An Everlasting Meal: Cooking with Economy and Grace

Tamar Adler

Book cover

As I’m writing this, I’m making something from this book, a recipe that Elise and I (affectionately) refer to as “butt pesto.” (You’ll have to ask me.)

This is one of my favorite books about food I’ve ever read. It’s patterned as a modern homage to MFK Fisher’s book “How to Cook a Wolf.” While I also enjoyed the MFKF book, TA’s book has had much more of an actual impact on my life with food.

What I think makes this book so special is that it is not about food in isolation (“here are a bunch of things that taste great!”), as most books about food tend to be. Rather, it provides a vision of the place of food and cooking in one’s life. If you think about it, there are a lot of possible versions of this, more or less as many as there are people. TA’s vision happens to be fairly aligned with the way I think food fits into mine and Elise’s lives, but she articulates it in a way that is inspiring and thought-provoking.

Her way of thinking of course owes a lot to MFKF, and is also pretty close in style to Robert Farrar Capon’s “ferial” cooking from “The Supper of the Lamb.” Basically, as the title suggests, this view centers around treating meals not as independent events, to be separately conceived and planned in advance, but as a sort of unbroken chain in which the leftovers or leavings of one meal provide substance and inspiration for another in the future. In practice it involves having lots of little glass jars in the fridge, which I enjoy a lot, containing basically anything you didn’t use, down to the liquid from your can of chick peas.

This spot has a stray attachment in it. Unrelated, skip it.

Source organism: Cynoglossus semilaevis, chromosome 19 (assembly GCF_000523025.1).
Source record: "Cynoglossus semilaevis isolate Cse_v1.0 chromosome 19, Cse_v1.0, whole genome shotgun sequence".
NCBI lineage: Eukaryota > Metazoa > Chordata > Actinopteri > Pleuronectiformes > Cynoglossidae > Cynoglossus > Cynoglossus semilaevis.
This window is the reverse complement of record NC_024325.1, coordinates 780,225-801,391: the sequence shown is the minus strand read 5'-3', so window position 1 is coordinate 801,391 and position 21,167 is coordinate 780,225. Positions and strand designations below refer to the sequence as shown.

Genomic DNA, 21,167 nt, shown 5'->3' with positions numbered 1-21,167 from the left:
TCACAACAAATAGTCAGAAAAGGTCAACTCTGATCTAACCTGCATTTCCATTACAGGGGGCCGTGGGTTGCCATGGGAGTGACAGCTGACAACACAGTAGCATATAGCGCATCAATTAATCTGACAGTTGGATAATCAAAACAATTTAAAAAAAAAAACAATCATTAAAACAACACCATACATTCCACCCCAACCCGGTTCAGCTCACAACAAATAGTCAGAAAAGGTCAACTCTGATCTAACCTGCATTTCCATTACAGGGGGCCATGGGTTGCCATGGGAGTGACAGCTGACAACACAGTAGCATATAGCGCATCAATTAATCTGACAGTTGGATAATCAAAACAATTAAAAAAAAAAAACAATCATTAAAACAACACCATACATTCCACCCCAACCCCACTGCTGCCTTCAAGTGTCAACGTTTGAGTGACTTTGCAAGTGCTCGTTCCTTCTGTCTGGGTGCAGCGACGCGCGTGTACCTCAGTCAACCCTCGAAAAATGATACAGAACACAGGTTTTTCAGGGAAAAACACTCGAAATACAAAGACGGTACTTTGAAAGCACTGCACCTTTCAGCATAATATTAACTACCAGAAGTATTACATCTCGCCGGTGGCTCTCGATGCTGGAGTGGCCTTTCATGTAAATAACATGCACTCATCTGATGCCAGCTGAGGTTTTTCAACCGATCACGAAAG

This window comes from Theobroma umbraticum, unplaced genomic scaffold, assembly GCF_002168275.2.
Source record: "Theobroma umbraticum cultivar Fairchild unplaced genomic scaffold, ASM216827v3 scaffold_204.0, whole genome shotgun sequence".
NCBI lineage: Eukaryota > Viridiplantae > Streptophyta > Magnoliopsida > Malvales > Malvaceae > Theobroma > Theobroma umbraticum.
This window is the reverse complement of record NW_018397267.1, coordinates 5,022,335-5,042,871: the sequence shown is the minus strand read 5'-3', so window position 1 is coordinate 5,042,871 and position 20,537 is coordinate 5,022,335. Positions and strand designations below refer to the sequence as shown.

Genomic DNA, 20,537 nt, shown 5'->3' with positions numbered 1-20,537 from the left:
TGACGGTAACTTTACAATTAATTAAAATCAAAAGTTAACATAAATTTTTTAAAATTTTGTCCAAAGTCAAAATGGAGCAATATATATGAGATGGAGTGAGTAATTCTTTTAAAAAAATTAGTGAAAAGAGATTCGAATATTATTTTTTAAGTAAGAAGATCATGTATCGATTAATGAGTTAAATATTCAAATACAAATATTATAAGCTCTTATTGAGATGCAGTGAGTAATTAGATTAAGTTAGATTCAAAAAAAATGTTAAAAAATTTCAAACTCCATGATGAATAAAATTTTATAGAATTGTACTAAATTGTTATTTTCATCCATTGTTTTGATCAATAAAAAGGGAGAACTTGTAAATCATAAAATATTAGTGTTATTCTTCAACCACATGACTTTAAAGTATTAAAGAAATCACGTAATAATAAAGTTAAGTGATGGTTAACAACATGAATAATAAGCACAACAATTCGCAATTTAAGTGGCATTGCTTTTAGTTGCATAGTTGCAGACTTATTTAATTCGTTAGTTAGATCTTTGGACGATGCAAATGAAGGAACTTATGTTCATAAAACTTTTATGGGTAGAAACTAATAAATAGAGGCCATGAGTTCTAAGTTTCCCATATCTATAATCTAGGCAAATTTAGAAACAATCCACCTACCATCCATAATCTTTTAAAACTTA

It’s certainly a frugal method, and one that really encourages creative cooking. But more than these things, I love it because it establishes a sort of living rhythm to the food in one’s life, in a way that reminds me of the following words from Nel Noddings’ book “Caring” which have stuck with me for a long time:

“The one-caring, then, is not bored with ordinary life. As the Christian-Catholic finds new truth and strength in repeated celebrations of the mass, so the one-caring finds new delight in breakfast, in welcoming home her wanderers, in feeding the cat who purrs against her ankle, in noticing the twilight. She does not ask, ‘Is this all there is?,’ but wishes in hearty affirmation that what-is might go on and on.”

My Goodreads rating: 5 stars